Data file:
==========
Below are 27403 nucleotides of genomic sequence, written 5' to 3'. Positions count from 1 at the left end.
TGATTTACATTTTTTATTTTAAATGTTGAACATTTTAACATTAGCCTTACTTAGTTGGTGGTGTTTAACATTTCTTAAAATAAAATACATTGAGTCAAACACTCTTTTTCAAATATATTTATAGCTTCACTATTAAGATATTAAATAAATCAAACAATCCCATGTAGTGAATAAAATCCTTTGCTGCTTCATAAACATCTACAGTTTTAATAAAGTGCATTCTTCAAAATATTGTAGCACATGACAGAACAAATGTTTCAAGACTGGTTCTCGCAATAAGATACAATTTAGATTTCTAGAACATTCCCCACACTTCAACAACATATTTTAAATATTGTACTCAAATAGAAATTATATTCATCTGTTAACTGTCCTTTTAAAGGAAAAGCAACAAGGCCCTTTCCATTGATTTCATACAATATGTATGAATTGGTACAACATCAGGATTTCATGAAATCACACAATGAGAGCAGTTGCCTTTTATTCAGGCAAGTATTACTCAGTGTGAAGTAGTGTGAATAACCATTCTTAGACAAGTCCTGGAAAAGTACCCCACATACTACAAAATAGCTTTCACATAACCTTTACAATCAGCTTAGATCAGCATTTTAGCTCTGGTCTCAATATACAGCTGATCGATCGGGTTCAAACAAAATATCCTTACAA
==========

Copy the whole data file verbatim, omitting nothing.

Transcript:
Below are 27403 nucleotides of genomic sequence, written 5' to 3'. Positions count from 1 at the left end.
TGATTTACATTTTTTATTTTAAATGTTGAACATTTTAACATTAGCCTTACTTAGTTGGTGGTGTTTAACATTTCTTAAAATAAAATACATTGAGTCAAACACTCTTTTTCAAATATATTTATAGCTTCACTATTAAGATATTAAATAAATCAAACAATCCCATGTAGTGAATAAAATCCTTTGCTGCTTCATAAACATCTACAGTTTTAATAAAGTGCATTCTTCAAAATATTGTAGCACATGACAGAACAAATGTTTCAAGACTGGTTCTCGCAATAAGATACAATTTAGATTTCTAGAACATTCCCCACACTTCAACAACATATTTTAAATATTGTACTCAAATAGAAATTATATTCATCTGTTAACTGTCCTTTTAAAGGAAAAGCAACAAGGCCCTTTCCATTGATTTCATACAATATGTATGAATTGGTACAACATCAGGATTTCATGAAATCACACAATGAGAGCAGTTGCCTTTTATTCAGGCAAGTATTACTCAGTGTGAAGTAGTGTGAATAACCATTCTTAGACAAGTCCTGGAAAAGTACCCCACATACTACAAAATAGCTTTCACATAACCTTTACAATCAGCTTAGATCAGCATTTTAGCTCTGGTCTCAATATACAGCTGATCGATCGGGTTCAAACAAAATATCCTTACAA